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So You Want to be a Freelancer

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The Taj and Cutting Words

posted on Monday, November 6, 2006

Last week, I wrote a short article on what it was like visiting the Taj Mahal in India from a writer's viewpoint. I submitted it to the Journey Beyond Travel magazine yesterday. The magazine has a department called Writer's Ground that is for "Inspirational places to write, dream, or take photos/paint." I'm hoping they like my article well enough to include it in their India issue.

I've been reworking some of my essays, targeting them at specific magazines based on writer's guidelines. It makes for an interesting exercise, taking an existing piece and breaking it down to fit within a specific word count. I've done this several times now. I find that, although I like the end result, I lose a significant part of my writing voice. I figure that's OK for an article. However, for my in-work book, I want to tell my stories in my own voice. I want my readers to feel like they know me.

One Down and Many To Go

posted on Friday, November 3, 2006

I received email from Journey Beyond Travel magazine the other day concerning my submittal of the Santa Catalina Island travel essay. I'm very appreciative of the speedy reply, even though they informed me that they have decided on India and Europe as the focus for their next two issues. It's always a treat to receive correspondence of any kind from an editor. Thank you Thomas Hollowell. I still like this magazine and am now working on several items that would fit into their India and Europe issues.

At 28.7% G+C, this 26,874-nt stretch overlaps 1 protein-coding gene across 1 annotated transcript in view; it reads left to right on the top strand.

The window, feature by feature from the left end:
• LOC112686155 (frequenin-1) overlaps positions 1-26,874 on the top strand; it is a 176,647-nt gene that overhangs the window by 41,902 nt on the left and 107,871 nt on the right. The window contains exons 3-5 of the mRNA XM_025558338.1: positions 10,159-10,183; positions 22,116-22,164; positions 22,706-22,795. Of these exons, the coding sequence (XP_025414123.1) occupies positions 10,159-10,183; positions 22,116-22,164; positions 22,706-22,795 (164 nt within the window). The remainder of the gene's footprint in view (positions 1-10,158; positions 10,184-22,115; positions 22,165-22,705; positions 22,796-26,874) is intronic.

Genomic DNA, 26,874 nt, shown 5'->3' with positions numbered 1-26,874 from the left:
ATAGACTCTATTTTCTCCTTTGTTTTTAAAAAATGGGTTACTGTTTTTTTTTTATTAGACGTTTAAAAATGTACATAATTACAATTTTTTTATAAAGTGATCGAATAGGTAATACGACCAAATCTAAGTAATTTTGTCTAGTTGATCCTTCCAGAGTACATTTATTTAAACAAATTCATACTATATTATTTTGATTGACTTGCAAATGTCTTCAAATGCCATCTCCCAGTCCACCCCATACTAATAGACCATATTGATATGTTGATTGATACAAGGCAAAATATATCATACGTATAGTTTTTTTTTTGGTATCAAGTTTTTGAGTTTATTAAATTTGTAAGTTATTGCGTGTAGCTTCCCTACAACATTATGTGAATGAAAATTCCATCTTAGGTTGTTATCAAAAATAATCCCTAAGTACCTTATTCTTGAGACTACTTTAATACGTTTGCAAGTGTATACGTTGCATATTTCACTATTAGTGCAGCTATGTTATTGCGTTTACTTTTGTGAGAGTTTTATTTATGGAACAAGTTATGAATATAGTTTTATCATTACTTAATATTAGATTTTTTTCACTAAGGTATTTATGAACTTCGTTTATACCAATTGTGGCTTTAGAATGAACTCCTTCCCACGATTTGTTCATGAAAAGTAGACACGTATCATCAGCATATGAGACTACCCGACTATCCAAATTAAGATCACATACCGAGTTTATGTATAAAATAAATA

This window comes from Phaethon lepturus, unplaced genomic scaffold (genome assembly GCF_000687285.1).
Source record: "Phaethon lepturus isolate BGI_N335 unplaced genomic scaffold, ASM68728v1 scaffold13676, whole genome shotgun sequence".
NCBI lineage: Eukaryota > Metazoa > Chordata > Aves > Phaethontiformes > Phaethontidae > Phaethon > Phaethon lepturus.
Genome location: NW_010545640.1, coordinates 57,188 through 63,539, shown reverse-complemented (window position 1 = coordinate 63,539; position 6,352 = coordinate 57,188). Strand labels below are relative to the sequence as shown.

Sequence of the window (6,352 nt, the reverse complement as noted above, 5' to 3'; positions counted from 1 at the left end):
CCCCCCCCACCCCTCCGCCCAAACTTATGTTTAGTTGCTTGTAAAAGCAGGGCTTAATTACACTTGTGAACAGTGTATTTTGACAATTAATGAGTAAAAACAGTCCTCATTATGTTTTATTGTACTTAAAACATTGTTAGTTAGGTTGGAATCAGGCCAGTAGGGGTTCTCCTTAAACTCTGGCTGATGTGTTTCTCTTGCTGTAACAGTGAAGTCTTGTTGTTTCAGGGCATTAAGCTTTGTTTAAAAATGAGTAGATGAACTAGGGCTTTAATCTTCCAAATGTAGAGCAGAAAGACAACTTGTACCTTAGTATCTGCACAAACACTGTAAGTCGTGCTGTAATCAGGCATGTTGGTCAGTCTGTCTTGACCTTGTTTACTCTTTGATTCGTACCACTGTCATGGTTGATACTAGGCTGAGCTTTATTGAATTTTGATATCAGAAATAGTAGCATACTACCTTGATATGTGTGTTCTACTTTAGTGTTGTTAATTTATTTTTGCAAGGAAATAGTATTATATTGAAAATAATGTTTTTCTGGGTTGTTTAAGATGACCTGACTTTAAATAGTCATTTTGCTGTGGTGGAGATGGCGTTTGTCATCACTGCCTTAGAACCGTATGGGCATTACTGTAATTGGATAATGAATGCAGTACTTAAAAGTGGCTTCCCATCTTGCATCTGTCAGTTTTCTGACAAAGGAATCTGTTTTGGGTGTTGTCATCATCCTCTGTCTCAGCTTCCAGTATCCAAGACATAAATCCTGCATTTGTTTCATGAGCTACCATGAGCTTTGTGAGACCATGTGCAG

So, one down and many to go. I moved on to the next publication in my list for the Santa Catalina Island essay - Go World Travel magazine. I had to cut the essay from 2360 words to 1200 words. It wasn't as hard as I thought it would be. It's now a faster read, but isn't quite as interesting as it was before. It submitted the modified essay and will have to wait two months for a response, if they send a response.

I'm also working on a photo essay for the Go World Travel magazine. I'm using the photos that accompanied my rejected AARP article. If I send this one in, that will mean that the photos will have been previously published. I hope that won't become a problem for me later when I eventually sell the rejected article.

Submittal Strategy

posted on Monday, October 23, 2006

After reviewing my previous article, I went online to see what travel magazines might be interested in it. I found several that don't pay much but that might be interested in all of my travel articles. I reworked my Santa Catalina Island travel essay and emailed it to Journey Beyond Travel this morning. I plan to do the same with my Ensenada travel essay.

Journey Beyond Travel magazine only includes previously unpublished articles. That places it higher on the submittal list than those publications that accept previously published material. If I want my articles to appear in that magazine, I have to send them there first. If they don't accept an article for the magazine, I can send it elsewhere. If they do accept an article, I can still submit it to other publications that will deal with previously published material.

I don't want to forget my previous article. I still plan to send it or a reworked version of it somewhere. I just haven't decided where to send it next since it works for publications of a more general nature than a travel magazine.

Revisiting My First Article

posted on Tuesday, October 18, 2006